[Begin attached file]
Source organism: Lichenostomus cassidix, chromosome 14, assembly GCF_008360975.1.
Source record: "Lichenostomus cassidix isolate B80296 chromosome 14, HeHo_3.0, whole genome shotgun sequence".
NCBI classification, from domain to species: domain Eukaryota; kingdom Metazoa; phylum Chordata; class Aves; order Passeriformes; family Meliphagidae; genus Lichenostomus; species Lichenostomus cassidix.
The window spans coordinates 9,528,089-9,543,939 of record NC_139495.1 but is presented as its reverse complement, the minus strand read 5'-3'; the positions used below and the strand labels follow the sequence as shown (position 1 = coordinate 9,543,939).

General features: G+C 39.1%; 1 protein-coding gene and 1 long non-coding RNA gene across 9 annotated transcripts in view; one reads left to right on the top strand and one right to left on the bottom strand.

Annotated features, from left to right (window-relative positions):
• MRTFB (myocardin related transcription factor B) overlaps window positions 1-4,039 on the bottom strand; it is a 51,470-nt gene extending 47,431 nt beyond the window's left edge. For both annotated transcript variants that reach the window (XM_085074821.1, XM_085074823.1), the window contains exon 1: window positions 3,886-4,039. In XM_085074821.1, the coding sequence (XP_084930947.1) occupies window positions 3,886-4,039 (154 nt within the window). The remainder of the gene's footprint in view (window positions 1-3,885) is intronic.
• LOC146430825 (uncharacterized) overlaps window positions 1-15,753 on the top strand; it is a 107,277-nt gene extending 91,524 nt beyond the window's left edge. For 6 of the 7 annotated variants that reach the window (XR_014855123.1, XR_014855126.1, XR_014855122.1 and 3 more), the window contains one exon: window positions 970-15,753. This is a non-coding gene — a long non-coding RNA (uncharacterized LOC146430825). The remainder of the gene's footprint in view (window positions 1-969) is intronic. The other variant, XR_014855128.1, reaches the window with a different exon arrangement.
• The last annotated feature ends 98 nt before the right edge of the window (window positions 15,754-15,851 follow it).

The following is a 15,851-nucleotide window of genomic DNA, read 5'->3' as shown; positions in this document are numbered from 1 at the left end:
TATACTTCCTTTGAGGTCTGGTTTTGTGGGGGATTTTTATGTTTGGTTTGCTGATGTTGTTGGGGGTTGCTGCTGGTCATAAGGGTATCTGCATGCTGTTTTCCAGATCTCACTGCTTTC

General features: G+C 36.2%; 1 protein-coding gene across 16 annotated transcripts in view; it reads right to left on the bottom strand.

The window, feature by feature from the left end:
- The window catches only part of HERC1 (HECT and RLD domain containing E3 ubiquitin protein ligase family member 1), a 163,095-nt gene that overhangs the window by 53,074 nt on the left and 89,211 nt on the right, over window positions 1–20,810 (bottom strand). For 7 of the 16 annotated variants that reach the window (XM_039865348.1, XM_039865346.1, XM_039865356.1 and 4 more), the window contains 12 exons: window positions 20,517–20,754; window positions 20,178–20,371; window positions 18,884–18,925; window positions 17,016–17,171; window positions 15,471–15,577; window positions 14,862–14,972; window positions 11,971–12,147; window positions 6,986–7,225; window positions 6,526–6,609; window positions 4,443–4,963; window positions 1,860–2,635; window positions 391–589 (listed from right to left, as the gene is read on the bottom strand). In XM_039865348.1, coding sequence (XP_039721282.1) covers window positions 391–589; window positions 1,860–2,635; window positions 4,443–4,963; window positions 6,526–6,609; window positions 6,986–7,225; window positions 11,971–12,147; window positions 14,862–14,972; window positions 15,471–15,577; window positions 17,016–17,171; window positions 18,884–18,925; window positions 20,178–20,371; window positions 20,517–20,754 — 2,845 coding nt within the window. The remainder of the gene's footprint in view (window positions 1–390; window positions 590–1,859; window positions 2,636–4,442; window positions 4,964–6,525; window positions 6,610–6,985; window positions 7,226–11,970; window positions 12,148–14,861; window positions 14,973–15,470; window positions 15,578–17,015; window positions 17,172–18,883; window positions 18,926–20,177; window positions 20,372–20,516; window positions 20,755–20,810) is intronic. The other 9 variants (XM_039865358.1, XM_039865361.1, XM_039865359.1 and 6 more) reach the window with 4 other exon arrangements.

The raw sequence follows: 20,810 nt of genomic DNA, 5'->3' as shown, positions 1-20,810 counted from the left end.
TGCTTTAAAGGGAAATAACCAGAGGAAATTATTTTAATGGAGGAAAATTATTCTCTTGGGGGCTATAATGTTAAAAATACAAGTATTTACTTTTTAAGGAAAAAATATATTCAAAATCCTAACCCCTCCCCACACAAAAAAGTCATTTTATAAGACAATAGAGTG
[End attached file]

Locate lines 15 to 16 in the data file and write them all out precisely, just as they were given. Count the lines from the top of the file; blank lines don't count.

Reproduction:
The raw sequence follows: 20,810 nt of genomic DNA, 5'->3' as shown, positions 1-20,810 counted from the left end.
TGCTTTAAAGGGAAATAACCAGAGGAAATTATTTTAATGGAGGAAAATTATTCTCTTGGGGGCTATAATGTTAAAAATACAAGTATTTACTTTTTAAGGAAAAAATATATTCAAAATCCTAACCCCTCCCCACACAAAAAAGTCATTTTATAAGACAATAGAGTG